We are just clearly seeing that. I mean even as I looked at some updated numbers for what was going to happen this year. I noticed the other day that the expectation for completions in '08 is following the pattern that we’ve seen over the last three years, whereas you work your way through the quarter, whatever the starting point is, it seems to drop by a quarter to 35 basis points, a quarter of 1% to 35 basis points off, by the time we get towards the end of the year. So, I am seeing the number for '08 decline. I think that right now some of that is sliding into '09, but at the same time I think you are seeing some assumptions with respect to some of the '09 completions become extended.

As you look out at '10, we see based upon what under construction at this point in time, which is the only thing that I think you can really count on being delivered, we see a material drop off in supply in 2010.

Our estimate right now, it would probably be roughly 1%, and it would not surprise me given the overall outlook if that even fall further. So, I think that as you think about fundamentals for our industry and you look out past 2009 that clearly is one of the plus points.

Frankly, thinking about the fact that the '09 supply is slightly over two for our market, would end up being the high point in this cycle is, as I mentioned earlier I think quite a plus in thinking about the long-term health of the industry.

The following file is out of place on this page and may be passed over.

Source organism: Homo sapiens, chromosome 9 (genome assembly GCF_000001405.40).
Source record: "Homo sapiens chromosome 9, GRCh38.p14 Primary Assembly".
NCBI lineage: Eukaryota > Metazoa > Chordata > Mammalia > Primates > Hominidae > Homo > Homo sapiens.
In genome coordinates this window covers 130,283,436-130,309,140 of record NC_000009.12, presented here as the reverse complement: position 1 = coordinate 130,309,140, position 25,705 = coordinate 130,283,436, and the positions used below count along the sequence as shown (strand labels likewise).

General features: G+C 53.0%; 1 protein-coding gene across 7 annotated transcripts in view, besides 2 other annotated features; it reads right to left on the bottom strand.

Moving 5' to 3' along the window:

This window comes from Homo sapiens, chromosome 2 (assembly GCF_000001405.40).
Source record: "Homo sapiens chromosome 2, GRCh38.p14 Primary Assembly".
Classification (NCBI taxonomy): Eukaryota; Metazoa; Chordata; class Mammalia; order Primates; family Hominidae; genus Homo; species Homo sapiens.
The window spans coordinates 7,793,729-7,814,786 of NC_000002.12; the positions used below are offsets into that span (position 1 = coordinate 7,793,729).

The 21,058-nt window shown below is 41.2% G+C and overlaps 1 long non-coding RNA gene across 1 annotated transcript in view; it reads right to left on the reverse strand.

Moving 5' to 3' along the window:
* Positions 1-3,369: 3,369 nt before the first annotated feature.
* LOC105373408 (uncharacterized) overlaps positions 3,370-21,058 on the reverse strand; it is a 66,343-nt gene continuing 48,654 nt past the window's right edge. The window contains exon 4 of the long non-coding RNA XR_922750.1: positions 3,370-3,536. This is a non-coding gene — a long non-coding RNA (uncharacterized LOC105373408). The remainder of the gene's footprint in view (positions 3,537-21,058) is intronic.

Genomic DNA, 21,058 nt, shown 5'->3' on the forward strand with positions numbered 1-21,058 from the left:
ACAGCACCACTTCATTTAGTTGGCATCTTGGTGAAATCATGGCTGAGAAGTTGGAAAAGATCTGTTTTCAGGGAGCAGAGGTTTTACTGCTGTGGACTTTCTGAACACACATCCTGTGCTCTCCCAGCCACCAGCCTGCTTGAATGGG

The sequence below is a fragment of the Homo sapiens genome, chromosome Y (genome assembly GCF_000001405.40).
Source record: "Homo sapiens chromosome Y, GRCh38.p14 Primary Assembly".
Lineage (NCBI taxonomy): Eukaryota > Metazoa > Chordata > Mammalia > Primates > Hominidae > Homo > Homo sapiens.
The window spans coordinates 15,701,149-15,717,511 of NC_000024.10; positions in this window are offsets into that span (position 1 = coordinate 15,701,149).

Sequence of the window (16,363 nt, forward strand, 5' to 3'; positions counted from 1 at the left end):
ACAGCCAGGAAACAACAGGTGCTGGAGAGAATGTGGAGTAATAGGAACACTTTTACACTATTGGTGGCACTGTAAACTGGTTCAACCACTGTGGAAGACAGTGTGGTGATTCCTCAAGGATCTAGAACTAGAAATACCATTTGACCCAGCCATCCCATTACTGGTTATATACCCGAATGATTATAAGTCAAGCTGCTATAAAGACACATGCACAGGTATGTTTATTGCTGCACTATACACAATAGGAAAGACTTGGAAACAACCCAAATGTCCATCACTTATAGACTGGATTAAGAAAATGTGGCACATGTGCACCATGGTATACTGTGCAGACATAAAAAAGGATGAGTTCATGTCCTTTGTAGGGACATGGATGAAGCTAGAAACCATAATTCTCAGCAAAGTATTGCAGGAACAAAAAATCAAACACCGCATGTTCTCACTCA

Smedes Rose - KBW

Okay. Thanks. Then just on the final point, such as it is your airport hotels, have the airlines I say take capacity out, I mean they already talking about reducing contract business at those hotels, I know it is not a huge part of your overall business, but could maybe less flights means less crews, less contract business, which I think its part of all airport business right?

Ed Walter

I am sure that if they are reducing their flight capacity by 6% or 7% that we are going to feel some effect from that in our contract business. The thing I would remind everybody is the contract business only represents 3% or 4% of our overall business mix. So, it maybe an issue at a hotel or two, but it should not be an issue for us overall.

Smedes Rose - KBW

Okay. Thank you.

Ed Walter

Right.

Operator

Ladies and gentlemen, that will conclude today's question-and-answer session. I would like to turn the conference back over to Mr. Walter for any additional or closing remarks.

Ed Walter

Well, thank you for joining us on this call today. We appreciate the opportunity to discuss our second quarter results and outlook with you. We look forward to providing you with more insights into what is proving to be an ever interesting 2008, during our third quarter call on October. Have a great remainder of your week.

Operator

Ladies and gentlemen, this does conclude today's presentation. We thank everyone for their participation. You may disconnect your lines at any time.

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Source: Host Hotels & Resorts Inc. Q2 2008 Earnings Call Transcript